LONDON (Reuters) - Britain’s banks and building societies will have to charge the same amount for all overdrafts from April 2020, the Financial Conduct Authority (FCA) said on Friday, in a radical change that will raise questions about the future of free in-credit banking.
The watchdog has already capped interest rates for payday loans and prices of rent-to-own goods after pressure from lawmakers to tackle the high cost of credit for vulnerable consumers.
It said the changes would make overdrafts simpler, fairer and easier to manage, protecting the millions of consumers, and particularly the more vulnerable ones, who use overdrafts.
“The overdraft market is dysfunctional, causing significant consumer harm,” FCA Chief Executive Andrew Bailey said in a statement.
Confirming proposals first aired in December last year, the FCA said that banks and building societies would be banned from charging higher prices for unarranged overdrafts than for arranged overdrafts.
In 2017, banks earned more than 2.4 billion pounds ($3.1 billion) in overdrafts alone, nearly a third from unarranged overdrafts.
The FCA also banned fixed fees for borrowing through an overdraft, calling an end to fixed daily or monthly charges, instead requiring that overdrafts are priced using a simple annual interest rate, making it easier for customers to shop around.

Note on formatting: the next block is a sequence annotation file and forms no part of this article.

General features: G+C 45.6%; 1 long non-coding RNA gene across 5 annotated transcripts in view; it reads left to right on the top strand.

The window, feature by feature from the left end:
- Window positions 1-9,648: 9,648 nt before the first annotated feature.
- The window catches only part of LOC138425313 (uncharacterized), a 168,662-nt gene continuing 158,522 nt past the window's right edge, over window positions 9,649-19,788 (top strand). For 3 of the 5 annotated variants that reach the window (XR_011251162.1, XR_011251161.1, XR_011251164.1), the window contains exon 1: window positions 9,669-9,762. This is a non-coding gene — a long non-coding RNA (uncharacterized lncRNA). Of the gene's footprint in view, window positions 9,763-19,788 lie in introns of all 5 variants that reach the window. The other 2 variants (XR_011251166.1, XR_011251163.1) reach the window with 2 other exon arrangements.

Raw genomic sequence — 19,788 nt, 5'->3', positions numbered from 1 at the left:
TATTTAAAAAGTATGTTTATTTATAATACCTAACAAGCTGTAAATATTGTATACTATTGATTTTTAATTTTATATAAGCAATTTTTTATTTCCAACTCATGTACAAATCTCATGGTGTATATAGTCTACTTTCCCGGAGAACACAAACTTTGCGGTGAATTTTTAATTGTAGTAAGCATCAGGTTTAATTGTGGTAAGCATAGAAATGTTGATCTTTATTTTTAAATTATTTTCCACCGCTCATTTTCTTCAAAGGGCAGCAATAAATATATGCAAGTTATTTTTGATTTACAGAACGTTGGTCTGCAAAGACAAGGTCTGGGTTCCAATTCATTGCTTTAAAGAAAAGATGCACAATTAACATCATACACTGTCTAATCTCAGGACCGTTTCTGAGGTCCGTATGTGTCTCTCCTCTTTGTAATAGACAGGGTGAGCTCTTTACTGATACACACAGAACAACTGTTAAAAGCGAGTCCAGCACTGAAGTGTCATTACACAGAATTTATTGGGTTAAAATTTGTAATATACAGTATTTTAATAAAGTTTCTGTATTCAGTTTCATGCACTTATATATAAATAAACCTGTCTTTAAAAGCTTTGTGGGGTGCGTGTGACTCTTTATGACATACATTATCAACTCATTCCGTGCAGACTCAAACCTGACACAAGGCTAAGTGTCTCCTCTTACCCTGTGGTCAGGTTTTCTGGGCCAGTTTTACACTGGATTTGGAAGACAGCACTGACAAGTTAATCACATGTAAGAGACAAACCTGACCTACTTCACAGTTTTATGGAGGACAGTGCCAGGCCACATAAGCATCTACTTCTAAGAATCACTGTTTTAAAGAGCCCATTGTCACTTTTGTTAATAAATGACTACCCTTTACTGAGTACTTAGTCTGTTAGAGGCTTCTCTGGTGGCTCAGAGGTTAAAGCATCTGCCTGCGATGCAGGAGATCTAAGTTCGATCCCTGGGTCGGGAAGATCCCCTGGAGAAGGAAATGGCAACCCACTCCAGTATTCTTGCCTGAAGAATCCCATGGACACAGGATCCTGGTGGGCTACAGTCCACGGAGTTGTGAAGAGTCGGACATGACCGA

Banks have been criticised for using higher fees for unarranged overdrafts to help to subsidise other services. Changes to that system will therefore raise questions about the future of widely available free banking for customers who remain in credit.
“We are simplifying and standardising the way banks charge for overdrafts. Following our changes, we expect the typical cost of borrowing 100 pounds through an unarranged overdraft to drop from 5 pounds a day to less than 20 pence a day,” Bailey said.
The watchdog said that, with immediate effect, payments for “refused” services, such as when a cheque bounces, should be in line with actual costs incurred.
The FCA said it expected “refused” fees to fall from around 5 pounds to 2 pounds, to prevent banks using them to recoup money lost from lower unarranged overdraft fees.
Christopher Woolard, executive director for strategy and competition at the FCA, said “free-in-credit” banking was a core strategy for banks to gather low-cost deposits.
“We think there are many reasons why free-in-credit banking will continue to be this strategy. Simply reforming the overdraft market is not the only factor at play here.”
Consultants KPMG said the changes would hit banks’ revenue but were likely to spur innovation in the longer term.
Next week, the FCA will announce measures for the “buy now, pay later” sector before moving on to ensuring that all changes it has made in the high-cost credit sector are being properly applied.
Reporting by Huw Jones; Editing by Kevin Liffey
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